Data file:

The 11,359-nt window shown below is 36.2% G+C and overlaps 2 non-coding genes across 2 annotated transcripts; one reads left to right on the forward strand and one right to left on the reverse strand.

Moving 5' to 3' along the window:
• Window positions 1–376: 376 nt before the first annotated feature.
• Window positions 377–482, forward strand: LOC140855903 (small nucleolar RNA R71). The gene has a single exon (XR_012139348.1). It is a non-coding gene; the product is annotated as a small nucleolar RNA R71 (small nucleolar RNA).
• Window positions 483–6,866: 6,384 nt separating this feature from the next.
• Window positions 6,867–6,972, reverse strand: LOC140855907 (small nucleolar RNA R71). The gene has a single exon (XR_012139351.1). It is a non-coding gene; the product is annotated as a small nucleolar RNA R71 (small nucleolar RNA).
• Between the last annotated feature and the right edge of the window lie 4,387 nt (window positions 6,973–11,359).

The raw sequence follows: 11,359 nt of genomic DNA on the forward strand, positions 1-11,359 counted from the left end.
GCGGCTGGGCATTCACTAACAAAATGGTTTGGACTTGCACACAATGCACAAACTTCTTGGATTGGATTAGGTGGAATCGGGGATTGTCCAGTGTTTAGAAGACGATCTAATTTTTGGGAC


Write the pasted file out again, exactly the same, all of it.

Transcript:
The 11,359-nt window shown below is 36.2% G+C and overlaps 2 non-coding genes across 2 annotated transcripts; one reads left to right on the forward strand and one right to left on the reverse strand.

Moving 5' to 3' along the window:
• Window positions 1–376: 376 nt before the first annotated feature.
• Window positions 377–482, forward strand: LOC140855903 (small nucleolar RNA R71). The gene has a single exon (XR_012139348.1). It is a non-coding gene; the product is annotated as a small nucleolar RNA R71 (small nucleolar RNA).
• Window positions 483–6,866: 6,384 nt separating this feature from the next.
• Window positions 6,867–6,972, reverse strand: LOC140855907 (small nucleolar RNA R71). The gene has a single exon (XR_012139351.1). It is a non-coding gene; the product is annotated as a small nucleolar RNA R71 (small nucleolar RNA).
• Between the last annotated feature and the right edge of the window lie 4,387 nt (window positions 6,973–11,359).

The raw sequence follows: 11,359 nt of genomic DNA on the forward strand, positions 1-11,359 counted from the left end.
GCGGCTGGGCATTCACTAACAAAATGGTTTGGACTTGCACACAATGCACAAACTTCTTGGATTGGATTAGGTGGAATCGGGGATTGTCCAGTGTTTAGAAGACGATCTAATTTTTGGGAC